Subcontractor organisations should provide for the cost of health and safety management in their rates to principal contractors. They should also employ the services of a full-time health and safety management professional. Studies have found that several functions performed by such internal safety professionals promote safety culture within organisations.

Stakeholders like the Department of Labour, employer associations, labour unions, tertiary institutions and industry bodies will need to come together to address the lack of suitably qualified and registered health and safety professionals. These bodies can facilitate the necessary training and accreditation to meet the construction industry’s needs.

Organisations which regulate the construction industry and labour unions must also work to limit the number of precarious short-term employment contracts within the industry.

Effective interventions

There’s also a lot of work to be done by principal contractors. These organisations need to introduce mechanisms that will manage their subcontractors’ health and safety more efficiently.

Such mechanisms need to do two things. First, they must satisfy legislation mandated documentation and audits. Second, they must track and demand demonstrated improvements in health and safety performance.

Contractor organisations should also have an annual budget that funds proactive health and safety management interventions.The Conversation

Patrick Nwabueze Okonkwo, Post Doctoral Research Fellow, Stellenbosch University.

This article is republished from The Conversation under a Creative Commons license. Read the original article.

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No worries – SA has lost most of its large construction companies and those that are left are on last legs.
You had better get this translated into Russian and Chinese as they will be the next big constructors in SA.

Author has forgotten about the construction mafia and government’s refusal to intervene and save the private sector from economic capture through racketeering and expiration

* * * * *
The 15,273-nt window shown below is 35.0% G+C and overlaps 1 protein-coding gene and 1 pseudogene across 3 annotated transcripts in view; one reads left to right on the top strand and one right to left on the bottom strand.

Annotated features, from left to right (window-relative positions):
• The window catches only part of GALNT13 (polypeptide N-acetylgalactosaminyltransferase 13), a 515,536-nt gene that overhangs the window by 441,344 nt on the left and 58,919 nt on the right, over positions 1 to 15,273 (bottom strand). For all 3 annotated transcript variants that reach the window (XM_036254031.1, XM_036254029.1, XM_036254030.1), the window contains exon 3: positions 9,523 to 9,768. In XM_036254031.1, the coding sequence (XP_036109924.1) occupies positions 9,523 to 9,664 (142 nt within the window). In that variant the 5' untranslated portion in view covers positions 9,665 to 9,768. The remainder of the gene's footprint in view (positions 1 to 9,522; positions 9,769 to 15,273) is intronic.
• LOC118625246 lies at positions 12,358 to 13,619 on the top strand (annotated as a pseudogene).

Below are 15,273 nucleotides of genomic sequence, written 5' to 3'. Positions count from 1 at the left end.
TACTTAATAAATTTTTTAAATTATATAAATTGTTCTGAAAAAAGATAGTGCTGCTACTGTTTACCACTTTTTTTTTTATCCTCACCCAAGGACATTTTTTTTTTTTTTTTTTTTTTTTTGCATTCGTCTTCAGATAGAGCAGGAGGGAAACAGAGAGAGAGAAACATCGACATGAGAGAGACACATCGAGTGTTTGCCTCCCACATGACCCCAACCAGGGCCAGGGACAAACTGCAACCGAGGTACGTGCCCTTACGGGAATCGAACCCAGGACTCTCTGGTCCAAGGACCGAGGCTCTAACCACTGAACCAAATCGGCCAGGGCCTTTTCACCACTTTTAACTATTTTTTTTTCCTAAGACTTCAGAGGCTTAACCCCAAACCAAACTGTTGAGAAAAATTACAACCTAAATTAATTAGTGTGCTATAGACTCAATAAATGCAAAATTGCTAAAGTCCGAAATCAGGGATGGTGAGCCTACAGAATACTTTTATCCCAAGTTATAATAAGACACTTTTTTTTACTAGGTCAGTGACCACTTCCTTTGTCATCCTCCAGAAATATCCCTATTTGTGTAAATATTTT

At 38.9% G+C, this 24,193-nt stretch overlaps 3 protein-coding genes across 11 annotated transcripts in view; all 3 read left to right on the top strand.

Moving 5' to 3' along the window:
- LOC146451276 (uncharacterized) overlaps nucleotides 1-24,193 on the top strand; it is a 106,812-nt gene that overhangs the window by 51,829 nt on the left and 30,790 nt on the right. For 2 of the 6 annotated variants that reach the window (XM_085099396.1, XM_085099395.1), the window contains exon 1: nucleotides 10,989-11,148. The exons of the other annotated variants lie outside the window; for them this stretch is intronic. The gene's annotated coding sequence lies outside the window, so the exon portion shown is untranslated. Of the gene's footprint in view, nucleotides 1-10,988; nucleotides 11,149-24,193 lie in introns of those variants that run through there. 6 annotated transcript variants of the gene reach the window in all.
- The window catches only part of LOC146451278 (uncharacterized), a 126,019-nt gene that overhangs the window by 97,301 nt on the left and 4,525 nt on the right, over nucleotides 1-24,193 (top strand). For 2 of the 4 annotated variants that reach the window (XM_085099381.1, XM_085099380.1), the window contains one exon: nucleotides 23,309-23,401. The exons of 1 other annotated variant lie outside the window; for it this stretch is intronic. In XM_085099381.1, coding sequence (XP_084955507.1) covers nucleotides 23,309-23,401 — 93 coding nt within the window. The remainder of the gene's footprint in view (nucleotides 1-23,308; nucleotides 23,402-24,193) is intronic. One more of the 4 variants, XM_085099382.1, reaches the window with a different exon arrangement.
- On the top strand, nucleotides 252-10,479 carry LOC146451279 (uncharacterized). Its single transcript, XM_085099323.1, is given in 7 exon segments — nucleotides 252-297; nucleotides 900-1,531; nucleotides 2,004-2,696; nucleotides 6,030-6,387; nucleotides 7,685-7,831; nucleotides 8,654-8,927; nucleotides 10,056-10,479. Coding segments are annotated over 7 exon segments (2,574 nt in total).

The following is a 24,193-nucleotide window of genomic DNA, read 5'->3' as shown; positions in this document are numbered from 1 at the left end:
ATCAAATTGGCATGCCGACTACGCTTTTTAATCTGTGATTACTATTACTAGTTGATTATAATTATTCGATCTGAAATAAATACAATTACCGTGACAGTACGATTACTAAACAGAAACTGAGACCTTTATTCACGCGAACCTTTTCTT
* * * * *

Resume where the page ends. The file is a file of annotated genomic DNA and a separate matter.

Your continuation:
And there I was, thinking this article was going to be about a solution to the construction mafia…

The project demand basis nature of the construction industry makes it difficult to retain HS personnel as companies incur overheads for inactive human capital.
Once the project terminates, demand shifts to active employment elsewhere with skilled labour often leaving with experience gained in previous employment.
The attrition of skilled labour force to countries like Austalia, New Zealand, Dubai and elsewhere compounds the problem further.
The nature of our economy and the need to reduce poverty, unemployment and inequality, enforces use of local labour which is often inexperienced and not conscious of OHS. Once trained, the company is unable to use the human capital elsewhere due to requirements of utilising the local labour of the new community.
The advent of tenderpreneurs (TPs) and subsequent participation in the construction industry has added immense cost pressures to the profitability of construction companies, often living little for investment towards skills development especially in health and safety.This group (TPs) often pursue profit at the expense of the construction industry.
Property developers, similar to the TPs do little to advance the industry, in pursuit of profit margins.
The reasons are non-exhaustible. In agreement, government can do more to raise the HS compliance standards of projects.E.g.
1. Enforcing compliance with regulatory standards like SANS 1393: construction management systems-requirements.
2. Elevating the status of Occupational Health and Safety practitioners to that of scarce skills to ensure commensurate remuneration.
3. Promoting use of technology e.g building information modelling (BIM), in order to reduce HS related incidents prevalent in the construction industry.
4. Ditto, but alternative construction methods.
Just to add to previous authors.
5. HS practitioners joining the project at early stages and playing an active role, similar to other professionals.
A contruction indaba is needed to address this catastrophic decline and usher in a cathartic and sustainable change. On its own, the industry, unlike complex adaptable systems, has no ability to self-correct.

I agree Kenneth – pity it will not happen

Uniform policies around health and safety management within the construction industry ARE lacking.

I agree with being safe at work, but in action it seems to be a money making racket with crazy non practical requirements and seems to only apply to some but not others.

Also agree that this is the last thing that the Construction Industry is concerned about at the moment. They first have to have work and protection from the mafia’s to sustain this type of requirement anyway.